Tuesday, October 9, 2012

Blog Post #7

The Networked Student

When I watched The Networked Student for Blog Post #7 assignment I tried my hardest to keep an open mind. Last week I received an eye opening comment from Dr. Strange regarding Blog Post #5. At first, my defensive, perfectionist side came out and thought, "Does he know how long it took me to complete this post?", "Why is Dr. Strange calling me out?", "All I did was state my opinion; why is that so bad?" Then I realized, "Taylor, he is helping you!" So with this assignment, I was sure that I wasn't going take Dr. Strange's comment lightly and that I would keep an open mind when completing future assignments. Now, let me say that I have always considered myself open-minded and have always been willing to try new things. However, after receiving Dr. Strange's comment, I realized that I wasn't taking the whole "tech literate" teacher thing seriously. It wasn't that I was afraid of creating a podcast, or publishing something in iBooks, or any of the other tech savvy projects that Dr. Strange assigns, but that I wasn't willing to step out of my comfort zone and take the plunge.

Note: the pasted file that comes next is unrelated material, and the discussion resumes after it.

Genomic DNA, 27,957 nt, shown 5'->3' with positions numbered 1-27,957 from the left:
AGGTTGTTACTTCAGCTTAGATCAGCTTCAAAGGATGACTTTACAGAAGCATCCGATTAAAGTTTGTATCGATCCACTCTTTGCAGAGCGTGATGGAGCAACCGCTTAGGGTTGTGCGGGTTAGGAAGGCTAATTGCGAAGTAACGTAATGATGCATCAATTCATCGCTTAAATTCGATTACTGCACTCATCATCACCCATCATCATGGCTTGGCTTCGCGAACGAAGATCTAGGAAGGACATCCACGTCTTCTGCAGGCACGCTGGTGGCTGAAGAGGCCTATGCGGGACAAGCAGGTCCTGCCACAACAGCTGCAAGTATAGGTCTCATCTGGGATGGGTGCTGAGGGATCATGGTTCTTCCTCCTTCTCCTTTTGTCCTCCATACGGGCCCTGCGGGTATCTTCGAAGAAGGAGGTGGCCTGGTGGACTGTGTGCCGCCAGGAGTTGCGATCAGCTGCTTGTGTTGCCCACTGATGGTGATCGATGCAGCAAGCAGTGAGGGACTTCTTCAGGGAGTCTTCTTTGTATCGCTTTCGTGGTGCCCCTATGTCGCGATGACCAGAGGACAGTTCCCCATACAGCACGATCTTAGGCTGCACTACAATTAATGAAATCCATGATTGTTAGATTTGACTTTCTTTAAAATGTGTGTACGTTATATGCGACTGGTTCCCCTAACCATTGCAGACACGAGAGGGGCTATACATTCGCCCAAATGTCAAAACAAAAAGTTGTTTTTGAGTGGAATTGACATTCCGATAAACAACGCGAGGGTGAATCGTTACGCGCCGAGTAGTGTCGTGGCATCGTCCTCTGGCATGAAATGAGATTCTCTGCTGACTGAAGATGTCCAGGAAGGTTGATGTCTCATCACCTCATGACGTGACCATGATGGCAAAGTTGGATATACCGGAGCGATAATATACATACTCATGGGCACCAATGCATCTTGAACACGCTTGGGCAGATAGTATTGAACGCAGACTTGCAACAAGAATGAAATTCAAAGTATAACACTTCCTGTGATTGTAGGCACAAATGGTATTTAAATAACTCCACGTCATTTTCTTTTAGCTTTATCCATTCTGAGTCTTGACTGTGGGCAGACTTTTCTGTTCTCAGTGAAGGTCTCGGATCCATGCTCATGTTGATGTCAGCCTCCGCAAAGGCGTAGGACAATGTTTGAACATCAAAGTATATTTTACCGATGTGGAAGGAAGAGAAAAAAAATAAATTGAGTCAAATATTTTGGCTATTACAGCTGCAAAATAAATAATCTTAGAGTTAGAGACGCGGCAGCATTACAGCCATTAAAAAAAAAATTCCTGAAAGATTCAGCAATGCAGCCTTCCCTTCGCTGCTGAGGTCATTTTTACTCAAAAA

the networked student
After watching and re-watching The Networked Student, I could not help but think of my college career today. Most of my classes involve some sort of internet component and some are even completely online. EDM 310, especially, resembles the set-up of the high school class referred to in the video with the teacher acting as a guide to help students communicate and find good information to help them on their intellectual journey. I probably see Dr. Strange, face-to-face, less than any of my other teachers, yet I feel more connected to him than I do the others because he is always willing to help and has no problem communicating with students. No, I'm not trying to get on his "good-side", but he has honestly made me sit back and think about what I am doing and the path that I am going to take. It is so important for 21st century teachers to be "tech literate" and I definitely do not want to be left behind.